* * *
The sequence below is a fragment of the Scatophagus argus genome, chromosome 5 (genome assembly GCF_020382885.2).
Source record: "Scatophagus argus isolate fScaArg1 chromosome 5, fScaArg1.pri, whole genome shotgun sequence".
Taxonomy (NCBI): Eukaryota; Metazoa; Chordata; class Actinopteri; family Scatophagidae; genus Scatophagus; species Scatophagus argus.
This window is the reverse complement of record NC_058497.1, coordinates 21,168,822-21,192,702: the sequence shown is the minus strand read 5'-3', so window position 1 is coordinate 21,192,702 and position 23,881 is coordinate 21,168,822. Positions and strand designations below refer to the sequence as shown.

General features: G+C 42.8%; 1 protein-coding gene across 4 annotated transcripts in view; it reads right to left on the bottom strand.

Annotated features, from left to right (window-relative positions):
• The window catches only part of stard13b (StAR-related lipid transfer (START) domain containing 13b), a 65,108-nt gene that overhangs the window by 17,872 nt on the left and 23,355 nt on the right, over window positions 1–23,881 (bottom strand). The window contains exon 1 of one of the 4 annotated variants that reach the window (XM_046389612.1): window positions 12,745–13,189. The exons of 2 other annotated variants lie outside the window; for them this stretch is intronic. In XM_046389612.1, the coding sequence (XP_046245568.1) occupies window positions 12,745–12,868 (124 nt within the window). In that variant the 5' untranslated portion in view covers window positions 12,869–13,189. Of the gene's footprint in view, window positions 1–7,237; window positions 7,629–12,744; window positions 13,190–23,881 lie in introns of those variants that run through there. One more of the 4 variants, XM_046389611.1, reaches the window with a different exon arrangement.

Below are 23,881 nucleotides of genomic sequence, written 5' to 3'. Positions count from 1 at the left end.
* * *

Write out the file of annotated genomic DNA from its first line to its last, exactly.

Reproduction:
The sequence below is a fragment of the Scatophagus argus genome, chromosome 5 (genome assembly GCF_020382885.2).
Source record: "Scatophagus argus isolate fScaArg1 chromosome 5, fScaArg1.pri, whole genome shotgun sequence".
Taxonomy (NCBI): Eukaryota; Metazoa; Chordata; class Actinopteri; family Scatophagidae; genus Scatophagus; species Scatophagus argus.
This window is the reverse complement of record NC_058497.1, coordinates 21,168,822-21,192,702: the sequence shown is the minus strand read 5'-3', so window position 1 is coordinate 21,192,702 and position 23,881 is coordinate 21,168,822. Positions and strand designations below refer to the sequence as shown.

General features: G+C 42.8%; 1 protein-coding gene across 4 annotated transcripts in view; it reads right to left on the bottom strand.

Annotated features, from left to right (window-relative positions):
• The window catches only part of stard13b (StAR-related lipid transfer (START) domain containing 13b), a 65,108-nt gene that overhangs the window by 17,872 nt on the left and 23,355 nt on the right, over window positions 1–23,881 (bottom strand). The window contains exon 1 of one of the 4 annotated variants that reach the window (XM_046389612.1): window positions 12,745–13,189. The exons of 2 other annotated variants lie outside the window; for them this stretch is intronic. In XM_046389612.1, the coding sequence (XP_046245568.1) occupies window positions 12,745–12,868 (124 nt within the window). In that variant the 5' untranslated portion in view covers window positions 12,869–13,189. Of the gene's footprint in view, window positions 1–7,237; window positions 7,629–12,744; window positions 13,190–23,881 lie in introns of those variants that run through there. One more of the 4 variants, XM_046389611.1, reaches the window with a different exon arrangement.

Below are 23,881 nucleotides of genomic sequence, written 5' to 3'. Positions count from 1 at the left end.